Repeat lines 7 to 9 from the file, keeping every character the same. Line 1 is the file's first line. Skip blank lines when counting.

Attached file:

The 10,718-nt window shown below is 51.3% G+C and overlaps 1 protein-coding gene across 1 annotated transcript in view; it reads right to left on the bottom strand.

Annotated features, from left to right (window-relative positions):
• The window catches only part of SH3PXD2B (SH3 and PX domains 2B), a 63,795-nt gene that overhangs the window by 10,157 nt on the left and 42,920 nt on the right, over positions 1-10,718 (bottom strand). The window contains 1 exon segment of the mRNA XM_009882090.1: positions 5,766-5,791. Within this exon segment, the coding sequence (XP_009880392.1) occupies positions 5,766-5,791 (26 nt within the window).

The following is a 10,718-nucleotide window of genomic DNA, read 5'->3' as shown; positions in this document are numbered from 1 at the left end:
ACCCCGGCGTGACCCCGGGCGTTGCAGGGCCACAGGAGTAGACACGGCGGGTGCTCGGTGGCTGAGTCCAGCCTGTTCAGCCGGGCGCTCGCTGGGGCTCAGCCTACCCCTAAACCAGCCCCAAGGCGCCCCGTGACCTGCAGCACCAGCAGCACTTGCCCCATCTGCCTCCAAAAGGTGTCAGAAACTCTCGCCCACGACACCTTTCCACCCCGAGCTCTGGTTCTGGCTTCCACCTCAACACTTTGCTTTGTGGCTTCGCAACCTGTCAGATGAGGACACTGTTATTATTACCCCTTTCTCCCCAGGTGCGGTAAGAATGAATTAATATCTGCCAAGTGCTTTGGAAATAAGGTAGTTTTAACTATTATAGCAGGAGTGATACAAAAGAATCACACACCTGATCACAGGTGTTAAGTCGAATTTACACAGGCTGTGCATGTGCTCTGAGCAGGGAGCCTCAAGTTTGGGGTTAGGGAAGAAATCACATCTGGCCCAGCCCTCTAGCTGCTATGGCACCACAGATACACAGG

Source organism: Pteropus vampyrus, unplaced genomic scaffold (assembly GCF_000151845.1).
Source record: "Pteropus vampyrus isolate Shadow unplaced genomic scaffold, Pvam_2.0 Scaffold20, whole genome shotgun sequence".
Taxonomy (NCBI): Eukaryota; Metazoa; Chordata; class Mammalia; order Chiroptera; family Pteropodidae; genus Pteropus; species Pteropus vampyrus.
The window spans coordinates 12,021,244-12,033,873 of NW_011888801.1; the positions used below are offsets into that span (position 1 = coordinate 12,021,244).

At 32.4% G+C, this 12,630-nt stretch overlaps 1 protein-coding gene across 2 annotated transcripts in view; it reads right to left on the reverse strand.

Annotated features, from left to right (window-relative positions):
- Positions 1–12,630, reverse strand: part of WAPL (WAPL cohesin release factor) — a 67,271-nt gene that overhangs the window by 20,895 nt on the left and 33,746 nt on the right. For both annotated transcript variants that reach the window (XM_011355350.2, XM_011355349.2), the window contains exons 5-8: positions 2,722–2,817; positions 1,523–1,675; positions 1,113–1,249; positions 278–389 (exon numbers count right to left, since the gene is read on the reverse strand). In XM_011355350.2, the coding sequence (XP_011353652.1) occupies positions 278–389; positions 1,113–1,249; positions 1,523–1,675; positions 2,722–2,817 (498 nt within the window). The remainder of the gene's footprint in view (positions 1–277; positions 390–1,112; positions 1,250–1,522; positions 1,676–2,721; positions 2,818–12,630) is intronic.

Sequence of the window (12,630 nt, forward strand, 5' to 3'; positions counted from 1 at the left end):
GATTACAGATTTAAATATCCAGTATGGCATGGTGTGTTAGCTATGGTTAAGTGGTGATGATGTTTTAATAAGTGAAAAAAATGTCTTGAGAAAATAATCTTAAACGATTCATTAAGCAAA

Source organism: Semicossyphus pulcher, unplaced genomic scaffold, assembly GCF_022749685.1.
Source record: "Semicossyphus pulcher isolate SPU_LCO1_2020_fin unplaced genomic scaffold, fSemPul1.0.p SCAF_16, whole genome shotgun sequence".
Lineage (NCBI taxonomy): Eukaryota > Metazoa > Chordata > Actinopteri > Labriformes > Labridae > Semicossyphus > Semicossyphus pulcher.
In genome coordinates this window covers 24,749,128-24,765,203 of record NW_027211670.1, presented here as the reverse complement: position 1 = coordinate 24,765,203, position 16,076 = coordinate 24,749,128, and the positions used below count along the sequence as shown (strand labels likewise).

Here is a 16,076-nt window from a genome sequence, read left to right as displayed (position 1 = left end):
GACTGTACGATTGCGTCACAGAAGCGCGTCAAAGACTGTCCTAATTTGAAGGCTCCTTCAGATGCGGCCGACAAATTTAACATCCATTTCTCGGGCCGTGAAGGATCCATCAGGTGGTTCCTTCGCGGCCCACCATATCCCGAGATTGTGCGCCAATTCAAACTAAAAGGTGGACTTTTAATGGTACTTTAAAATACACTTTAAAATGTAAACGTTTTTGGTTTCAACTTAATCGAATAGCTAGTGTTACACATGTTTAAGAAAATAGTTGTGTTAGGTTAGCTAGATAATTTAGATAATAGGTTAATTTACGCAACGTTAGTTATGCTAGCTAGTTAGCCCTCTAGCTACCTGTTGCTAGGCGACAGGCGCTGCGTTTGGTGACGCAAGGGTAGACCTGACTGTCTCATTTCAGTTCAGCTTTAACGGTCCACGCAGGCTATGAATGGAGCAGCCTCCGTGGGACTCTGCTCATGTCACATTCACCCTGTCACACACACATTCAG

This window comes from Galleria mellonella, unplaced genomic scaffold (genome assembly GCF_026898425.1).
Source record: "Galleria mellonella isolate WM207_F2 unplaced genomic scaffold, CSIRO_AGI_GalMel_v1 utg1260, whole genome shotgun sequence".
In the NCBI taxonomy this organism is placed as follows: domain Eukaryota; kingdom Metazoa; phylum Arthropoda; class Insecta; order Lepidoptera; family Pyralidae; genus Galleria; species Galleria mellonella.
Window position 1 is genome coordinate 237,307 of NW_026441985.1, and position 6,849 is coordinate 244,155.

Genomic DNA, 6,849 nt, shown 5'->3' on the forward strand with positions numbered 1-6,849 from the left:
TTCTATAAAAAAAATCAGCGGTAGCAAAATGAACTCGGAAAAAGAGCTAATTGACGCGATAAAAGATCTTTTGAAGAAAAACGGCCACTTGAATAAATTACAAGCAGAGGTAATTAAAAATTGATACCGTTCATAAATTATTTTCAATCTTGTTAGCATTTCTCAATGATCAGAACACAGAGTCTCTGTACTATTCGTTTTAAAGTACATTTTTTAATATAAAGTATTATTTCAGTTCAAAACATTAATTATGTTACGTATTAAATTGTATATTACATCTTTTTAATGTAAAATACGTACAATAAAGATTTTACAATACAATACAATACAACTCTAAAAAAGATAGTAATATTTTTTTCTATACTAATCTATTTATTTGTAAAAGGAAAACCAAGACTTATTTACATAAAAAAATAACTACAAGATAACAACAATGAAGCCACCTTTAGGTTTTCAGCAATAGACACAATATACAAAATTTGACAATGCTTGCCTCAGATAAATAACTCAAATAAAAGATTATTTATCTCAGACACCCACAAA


Source record: "Pteropus vampyrus isolate Shadow unplaced genomic scaffold, Pvam_2.0 Scaffold20, whole genome shotgun sequence".
Taxonomy (NCBI): Eukaryota; Metazoa; Chordata; class Mammalia; order Chiroptera; family Pteropodidae; genus Pteropus; species Pteropus vampyrus.
The window spans coordinates 12,021,244-12,033,873 of NW_011888801.1; the positions used below are offsets into that span (position 1 = coordinate 12,021,244).